Hokonui Moonshine Museum in Gore – Day 163

Museums and cinemas in Gore

Today we are checking out the most unique museum in New Zealand AND chilling to a movie in the vintage St James Theatre. If  you like this video and want to see more 365 Days: 365 Activities, head on over to YouTube!

 


Video Transcript:

Today we are going to be going to a museum dedicated to making illegal whisky.

This morning we are waking up in the little township of Gore which has a little bit of an identity crisis, it’s the capital of everything. It’s the New Zealand capital of country music because in every June it hosts the Gold Guitar Awards which is massive here in New Zealand and even includes a line dancing competition but Gore is also known as the Brown Trout fishing capital of the world that’s a pretty mouthful but it bares a massive brown trout statue right at the entrance of the town telling everybody what it’s known for.

So we just arrived in Gore and we’re gonna check out a lot of places, we’re gonna check that one over there which is an art gallery we’re gonna check that one over there which is the Moonshine Museum of illicit whiskey but first things first, I am running toward the Family Store and then the Hospice Shop over there because I’m a big sucker for a good bargain of old board games.

This is pretty sad but I did not find anything at the Salvation Army Family Store. On the way we notice a massive clock tower.

Commissioned in 1906 the clock operated until 1945 when the tower was considered an earthquake risk and was demolished.

The main attraction of today is hidden within the Gore Information Centre we’re going to the Hokonui Moonshine Museum which is super cheap to get in at only 5 bucks.

Join us on a journey back in time to Scotland and the origin of the Hokonui Moonshine Legend. Let’s go.

First we learn about the Scottish heritage.

They brewed a drink long, I don’t know that word, long sign was sweeter than honey was stronger far than wine. And that was the voice of the Kirk.

This part of the museum goes through how whiskey was first made in Scotland and brought to New Zealand during the 1800s during the mass migration.

What is this thing? Merman? He looks like he’s enjoying himself though. And the entire room makes us feel drunk.

Naked lady, bottle of whiskey. This is my place.

Anyway, moving on we are now heading toward this mock-up of one of the 15 hotels that used to serve alcohol in the Gore and Hokonui area and by the way, the Hokonui area refers to the Hokonui Hills that surround the city of Gore.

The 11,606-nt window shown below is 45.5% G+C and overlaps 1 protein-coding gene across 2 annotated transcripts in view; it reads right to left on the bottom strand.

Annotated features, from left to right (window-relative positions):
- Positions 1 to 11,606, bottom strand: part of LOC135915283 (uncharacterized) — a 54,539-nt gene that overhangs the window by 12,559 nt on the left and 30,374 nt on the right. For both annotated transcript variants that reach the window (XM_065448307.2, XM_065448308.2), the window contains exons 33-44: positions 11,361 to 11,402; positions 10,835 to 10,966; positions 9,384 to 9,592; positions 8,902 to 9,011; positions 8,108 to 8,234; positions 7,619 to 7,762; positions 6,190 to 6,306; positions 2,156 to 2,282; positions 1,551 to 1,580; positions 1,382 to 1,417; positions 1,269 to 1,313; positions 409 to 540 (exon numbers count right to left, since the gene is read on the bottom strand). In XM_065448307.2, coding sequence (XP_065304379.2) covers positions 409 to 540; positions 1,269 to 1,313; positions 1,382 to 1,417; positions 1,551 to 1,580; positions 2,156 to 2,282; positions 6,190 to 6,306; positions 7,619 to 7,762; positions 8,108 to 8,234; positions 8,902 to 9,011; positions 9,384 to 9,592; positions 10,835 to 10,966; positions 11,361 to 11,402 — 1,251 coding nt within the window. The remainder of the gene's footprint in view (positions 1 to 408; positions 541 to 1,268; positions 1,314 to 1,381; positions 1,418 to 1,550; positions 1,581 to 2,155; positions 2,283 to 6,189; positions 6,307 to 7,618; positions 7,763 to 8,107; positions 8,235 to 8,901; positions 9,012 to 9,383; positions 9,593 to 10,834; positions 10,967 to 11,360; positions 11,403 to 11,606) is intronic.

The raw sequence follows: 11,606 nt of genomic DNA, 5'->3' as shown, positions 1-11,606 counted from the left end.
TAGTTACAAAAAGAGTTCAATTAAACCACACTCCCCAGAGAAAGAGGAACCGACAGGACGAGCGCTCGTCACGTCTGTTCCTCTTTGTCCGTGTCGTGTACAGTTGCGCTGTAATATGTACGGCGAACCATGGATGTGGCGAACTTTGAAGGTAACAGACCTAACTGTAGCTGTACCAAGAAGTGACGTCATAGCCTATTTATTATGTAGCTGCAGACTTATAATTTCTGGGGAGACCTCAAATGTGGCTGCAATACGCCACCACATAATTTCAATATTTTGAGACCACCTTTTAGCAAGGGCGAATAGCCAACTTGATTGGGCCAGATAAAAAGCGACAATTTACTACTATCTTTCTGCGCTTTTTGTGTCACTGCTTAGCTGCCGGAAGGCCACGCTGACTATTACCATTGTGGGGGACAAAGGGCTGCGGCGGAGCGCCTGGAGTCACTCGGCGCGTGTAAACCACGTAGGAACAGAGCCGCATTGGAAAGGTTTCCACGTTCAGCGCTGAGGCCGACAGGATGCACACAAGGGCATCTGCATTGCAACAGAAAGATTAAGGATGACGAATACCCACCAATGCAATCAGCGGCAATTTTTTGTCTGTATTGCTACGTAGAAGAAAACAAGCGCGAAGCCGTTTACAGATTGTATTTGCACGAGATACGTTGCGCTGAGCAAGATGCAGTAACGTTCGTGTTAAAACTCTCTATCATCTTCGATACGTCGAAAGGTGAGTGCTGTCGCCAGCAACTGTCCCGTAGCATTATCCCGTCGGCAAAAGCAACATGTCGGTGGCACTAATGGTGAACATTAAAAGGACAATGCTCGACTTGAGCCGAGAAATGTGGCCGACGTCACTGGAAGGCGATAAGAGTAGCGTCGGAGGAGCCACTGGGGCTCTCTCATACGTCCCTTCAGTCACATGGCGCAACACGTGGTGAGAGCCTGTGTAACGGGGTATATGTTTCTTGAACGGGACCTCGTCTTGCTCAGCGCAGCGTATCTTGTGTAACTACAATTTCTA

And it’s the Hokonui Hills that people used to hide and illegally distill their whiskey. And it is no surprise to anyone that the first people that came to the area and distilled illegally some whisky were Scottish.

While playing bar tender and drunk patrons in the fake bar we learn about the story of Mary McRae, whatever her Scottish name was, that came to New Zealand with only a as luggage an entire distilling kit packed. That’s really how Scottish travel right? Full of alcohol. And she came to the area and started distilling alcohol and nobody suspected her because no one back in the days would suspect a lady to be distilling illegally whiskey in the Hokonui Ranges.

After a short section displaying a lot of posters from the prohibition area which led to heaps of strikes especially from women workers, this leads to a display on how did people distill moonshine in the Hokonui Ranges. It really looks like a nightmare hell hole, it looks really hot and dusty and it really doesn’t look like it’s worth it to spend that much time sweating over an oven just to get a few drips of whiskey.

On top of that the whole process was extremely dangerous. From the imminent fire of the boiling alcohol to the cops running around the Hokonui Ranges catching distillers and sentencing them to up to 6 months in jail, it was really a cat and mouse game filled with action packed news headlines we see so many of the newspapers back in the days which were having massive striking headlines.

The Gore Information Centre actually hides another little museum here called the Gore Historical Museum which has all the artifacts from back in the day during the pioneering days. But, as all museums should end, we get free shot of whiskey to actually try what moonshine originally tastes like. to be fair, we are not really huge whiskey drinkers.

that’s pretty bad. Is that the bad one? Yes. Why would they go to jail for that? Yes, exactly. Cheers, I think they mainly drank it to stay warm in the months yes. That’s a little better. It’s still got a bit of a weird taste to it yeah.

Tonight we are actually going to another historical site here in Gore, which is the St James Theatre. It’s set in this grand art deco style building and it’s actually been more than a 163 days since we’ve been to the cinema together so we are having a nice relaxing evening in this actually really cool cinema. It’s an awesome way to end our day in Gore.

Thank you for the moonshine laura. It smells like tea though. Smells better than moonshine.

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